Petit Salé is a hearty peasant dish that is claimed by many regions of France. I've seen Burgundy, Auvergne and Picardy claim to have the authentic version. The basic ingredients are the same in all, though: lentils and some kind of pork or cured meat. Like all peasant fare, it can vary between "heavy-greasy-gristle-laden" and "elegant-savoury-hearty". When it's the latter, it's delicious, a wonderful filling winter dinner. Personally, I love lentils. In college, I used to make an amazing lentil soup that miraculously turned solid overnight. (Little did I know I was essentially making a French dish called petit salé.) My dear Critic, however, is not a huge fan of lentils and so in order to make them palatable to him, I recently paired them with English sausages (which he loves). It was a success, making a hearty end-of-winter healthy meal.
Petit Salé Anglais
Salé means salty, so the name of this dish comes from the salt pork or other salt-cured meat you serve with the lentils. Lentils can be a bit bland, so it's as well to remember the origin of the name: you need something with a bit of flavour to jazz up the beans.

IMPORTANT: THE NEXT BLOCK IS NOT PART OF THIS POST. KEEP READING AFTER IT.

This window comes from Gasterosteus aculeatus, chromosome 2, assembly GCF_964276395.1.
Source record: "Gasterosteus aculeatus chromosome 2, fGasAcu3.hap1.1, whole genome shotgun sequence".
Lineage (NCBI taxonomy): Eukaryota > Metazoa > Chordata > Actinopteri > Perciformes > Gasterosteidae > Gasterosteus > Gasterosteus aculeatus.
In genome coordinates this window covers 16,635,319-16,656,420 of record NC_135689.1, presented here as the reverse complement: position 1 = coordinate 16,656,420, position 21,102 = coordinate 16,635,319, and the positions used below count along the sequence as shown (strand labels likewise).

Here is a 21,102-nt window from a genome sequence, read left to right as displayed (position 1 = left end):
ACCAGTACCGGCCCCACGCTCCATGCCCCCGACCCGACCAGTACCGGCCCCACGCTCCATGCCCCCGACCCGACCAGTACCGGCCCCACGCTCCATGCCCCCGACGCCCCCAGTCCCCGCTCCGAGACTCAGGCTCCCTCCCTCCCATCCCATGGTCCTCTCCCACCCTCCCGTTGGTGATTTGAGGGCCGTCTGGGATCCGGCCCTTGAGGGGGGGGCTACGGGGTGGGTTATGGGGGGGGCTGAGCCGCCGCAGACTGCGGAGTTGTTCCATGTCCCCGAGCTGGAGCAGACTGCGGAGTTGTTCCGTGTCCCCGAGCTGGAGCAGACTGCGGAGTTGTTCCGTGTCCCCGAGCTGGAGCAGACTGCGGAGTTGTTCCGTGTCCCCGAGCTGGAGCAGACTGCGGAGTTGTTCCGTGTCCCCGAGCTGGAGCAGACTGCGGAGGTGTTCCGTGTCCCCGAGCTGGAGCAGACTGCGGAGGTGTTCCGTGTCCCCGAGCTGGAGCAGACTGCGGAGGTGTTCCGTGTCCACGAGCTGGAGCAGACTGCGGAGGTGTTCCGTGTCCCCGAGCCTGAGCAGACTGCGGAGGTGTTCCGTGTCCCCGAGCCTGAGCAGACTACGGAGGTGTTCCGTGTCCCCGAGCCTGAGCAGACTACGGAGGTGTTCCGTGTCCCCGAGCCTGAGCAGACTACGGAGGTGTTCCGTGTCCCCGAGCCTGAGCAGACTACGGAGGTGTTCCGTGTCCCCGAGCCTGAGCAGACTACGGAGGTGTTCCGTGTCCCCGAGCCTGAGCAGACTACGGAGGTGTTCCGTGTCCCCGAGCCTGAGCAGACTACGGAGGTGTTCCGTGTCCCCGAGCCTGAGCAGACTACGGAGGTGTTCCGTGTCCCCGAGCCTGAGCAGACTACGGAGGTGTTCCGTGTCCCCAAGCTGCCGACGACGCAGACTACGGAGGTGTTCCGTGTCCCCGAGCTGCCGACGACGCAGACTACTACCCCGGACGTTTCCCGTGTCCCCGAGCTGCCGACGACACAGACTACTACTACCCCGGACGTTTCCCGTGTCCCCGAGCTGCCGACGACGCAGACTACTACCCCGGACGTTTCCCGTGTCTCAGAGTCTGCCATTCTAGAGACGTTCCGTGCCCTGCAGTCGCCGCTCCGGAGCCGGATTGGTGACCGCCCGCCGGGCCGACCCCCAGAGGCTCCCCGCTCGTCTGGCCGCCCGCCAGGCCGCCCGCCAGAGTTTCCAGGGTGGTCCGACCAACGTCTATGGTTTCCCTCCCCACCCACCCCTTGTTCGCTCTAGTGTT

1 cup dried lentils
2 cloves of garlic
2 cups chicken broth
1 Tbs mustard
2-3 Tbs balsamic vinegar
salt, pepper, dried sage
Chop the onion and garlic and sauté in a bit of butter. When they are limp and soft, add the lentils and the stock. Bring to a boil and in the meantime dice the carrot and add to the mix. Once the lentils have cooked (about 20 minutes) taste for seasoning and be generous with the salt and pepper. Just before serving, add the mustard and vinegar.
While the lentils are cooking, grill the sausages under the broiler or grill element on your oven. I place a cake cooling grill over a deep pan to catch the fat as it runs off. Turn them frequently to brown on all sides.
By the time the sausages are browned on all sides and cooked through your lentils will be finished. Serve the lentils in shallow bowls with the sausages perched on top. You could cut them in pieces for your diners, but the sausages would cool off that way and it would take away from the rustic simplicity of the dish. Don't you love how the phrase "rustic simplicity" allows infinite laziness?